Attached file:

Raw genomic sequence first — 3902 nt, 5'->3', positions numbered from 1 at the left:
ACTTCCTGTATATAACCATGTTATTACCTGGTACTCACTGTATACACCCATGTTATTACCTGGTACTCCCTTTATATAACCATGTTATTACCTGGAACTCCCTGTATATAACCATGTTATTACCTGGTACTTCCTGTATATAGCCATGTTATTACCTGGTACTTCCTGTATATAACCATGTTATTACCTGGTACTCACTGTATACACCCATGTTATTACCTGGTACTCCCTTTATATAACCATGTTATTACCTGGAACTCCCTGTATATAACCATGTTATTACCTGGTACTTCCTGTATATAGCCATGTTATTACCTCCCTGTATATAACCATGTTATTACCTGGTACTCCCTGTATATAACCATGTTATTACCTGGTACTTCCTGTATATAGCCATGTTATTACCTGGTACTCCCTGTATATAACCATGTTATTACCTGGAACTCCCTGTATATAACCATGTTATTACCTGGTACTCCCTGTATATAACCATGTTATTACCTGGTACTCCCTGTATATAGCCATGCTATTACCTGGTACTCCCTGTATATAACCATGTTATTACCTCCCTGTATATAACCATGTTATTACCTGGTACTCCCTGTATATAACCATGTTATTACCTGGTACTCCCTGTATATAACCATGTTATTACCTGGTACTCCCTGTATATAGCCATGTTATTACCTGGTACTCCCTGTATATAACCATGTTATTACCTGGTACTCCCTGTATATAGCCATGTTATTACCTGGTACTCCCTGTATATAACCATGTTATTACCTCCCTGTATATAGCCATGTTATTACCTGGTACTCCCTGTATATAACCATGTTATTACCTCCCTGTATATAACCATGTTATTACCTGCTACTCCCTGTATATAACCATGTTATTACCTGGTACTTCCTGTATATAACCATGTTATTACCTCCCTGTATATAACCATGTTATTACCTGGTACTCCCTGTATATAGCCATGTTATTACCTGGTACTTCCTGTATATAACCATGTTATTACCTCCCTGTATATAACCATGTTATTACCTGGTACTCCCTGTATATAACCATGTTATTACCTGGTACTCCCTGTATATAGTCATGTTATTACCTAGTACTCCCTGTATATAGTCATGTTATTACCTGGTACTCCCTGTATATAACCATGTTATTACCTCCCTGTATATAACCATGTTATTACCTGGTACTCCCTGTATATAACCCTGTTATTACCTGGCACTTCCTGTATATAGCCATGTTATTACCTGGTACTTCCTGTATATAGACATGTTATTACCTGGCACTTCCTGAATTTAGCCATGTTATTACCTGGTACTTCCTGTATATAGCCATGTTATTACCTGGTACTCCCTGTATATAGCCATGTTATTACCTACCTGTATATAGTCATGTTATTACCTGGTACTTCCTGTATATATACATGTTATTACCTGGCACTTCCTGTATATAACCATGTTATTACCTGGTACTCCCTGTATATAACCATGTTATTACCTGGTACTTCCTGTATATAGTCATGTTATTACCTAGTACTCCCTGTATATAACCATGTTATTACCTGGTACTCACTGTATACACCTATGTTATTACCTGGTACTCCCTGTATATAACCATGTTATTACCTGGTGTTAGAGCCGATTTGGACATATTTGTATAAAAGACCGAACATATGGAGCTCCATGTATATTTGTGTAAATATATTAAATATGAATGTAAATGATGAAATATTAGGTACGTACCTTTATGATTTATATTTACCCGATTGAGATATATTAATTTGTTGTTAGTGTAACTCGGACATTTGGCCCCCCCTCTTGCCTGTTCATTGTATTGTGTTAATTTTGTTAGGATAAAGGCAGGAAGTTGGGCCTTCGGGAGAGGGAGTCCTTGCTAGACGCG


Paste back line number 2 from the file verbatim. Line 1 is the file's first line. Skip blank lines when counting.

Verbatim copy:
ACTTCCTGTATATAACCATGTTATTACCTGGTACTCACTGTATACACCCATGTTATTACCTGGTACTCCCTTTATATAACCATGTTATTACCTGGAACTCCCTGTATATAACCATGTTATTACCTGGTACTTCCTGTATATAGCCATGTTATTACCTGGTACTTCCTGTATATAACCATGTTATTACCTGGTACTCACTGTATACACCCATGTTATTACCTGGTACTCCCTTTATATAACCATGTTATTACCTGGAACTCCCTGTATATAACCATGTTATTACCTGGTACTTCCTGTATATAGCCATGTTATTACCTCCCTGTATATAACCATGTTATTACCTGGTACTCCCTGTATATAACCATGTTATTACCTGGTACTTCCTGTATATAGCCATGTTATTACCTGGTACTCCCTGTATATAACCATGTTATTACCTGGAACTCCCTGTATATAACCATGTTATTACCTGGTACTCCCTGTATATAACCATGTTATTACCTGGTACTCCCTGTATATAGCCATGCTATTACCTGGTACTCCCTGTATATAACCATGTTATTACCTCCCTGTATATAACCATGTTATTACCTGGTACTCCCTGTATATAACCATGTTATTACCTGGTACTCCCTGTATATAACCATGTTATTACCTGGTACTCCCTGTATATAGCCATGTTATTACCTGGTACTCCCTGTATATAACCATGTTATTACCTGGTACTCCCTGTATATAGCCATGTTATTACCTGGTACTCCCTGTATATAACCATGTTATTACCTCCCTGTATATAGCCATGTTATTACCTGGTACTCCCTGTATATAACCATGTTATTACCTCCCTGTATATAACCATGTTATTACCTGCTACTCCCTGTATATAACCATGTTATTACCTGGTACTTCCTGTATATAACCATGTTATTACCTCCCTGTATATAACCATGTTATTACCTGGTACTCCCTGTATATAGCCATGTTATTACCTGGTACTTCCTGTATATAACCATGTTATTACCTCCCTGTATATAACCATGTTATTACCTGGTACTCCCTGTATATAACCATGTTATTACCTGGTACTCCCTGTATATAGTCATGTTATTACCTAGTACTCCCTGTATATAGTCATGTTATTACCTGGTACTCCCTGTATATAACCATGTTATTACCTCCCTGTATATAACCATGTTATTACCTGGTACTCCCTGTATATAACCCTGTTATTACCTGGCACTTCCTGTATATAGCCATGTTATTACCTGGTACTTCCTGTATATAGACATGTTATTACCTGGCACTTCCTGAATTTAGCCATGTTATTACCTGGTACTTCCTGTATATAGCCATGTTATTACCTGGTACTCCCTGTATATAGCCATGTTATTACCTACCTGTATATAGTCATGTTATTACCTGGTACTTCCTGTATATATACATGTTATTACCTGGCACTTCCTGTATATAACCATGTTATTACCTGGTACTCCCTGTATATAACCATGTTATTACCTGGTACTTCCTGTATATAGTCATGTTATTACCTAGTACTCCCTGTATATAACCATGTTATTACCTGGTACTCACTGTATACACCTATGTTATTACCTGGTACTCCCTGTATATAACCATGTTATTACCTGGTGTTAGAGCCGATTTGGACATATTTGTATAAAAGACCGAACATATGGAGCTCCATGTATATTTGTGTAAATATATTAAATATGAATGTAAATGATGAAATATTAGGTACGTACCTTTATGATTTATATTTACCCGATTGAGATATATTAATTTGTTGTTAGTGTAACTCGGACATTTGGCCCCCCCTCTTGCCTGTTCATTGTATTGTGTTAATTTTGTTAGGATAAAGGCAGGAAGTTGGGCCTTCGGGAGAGGGAGTCCTTGCTAGACGCG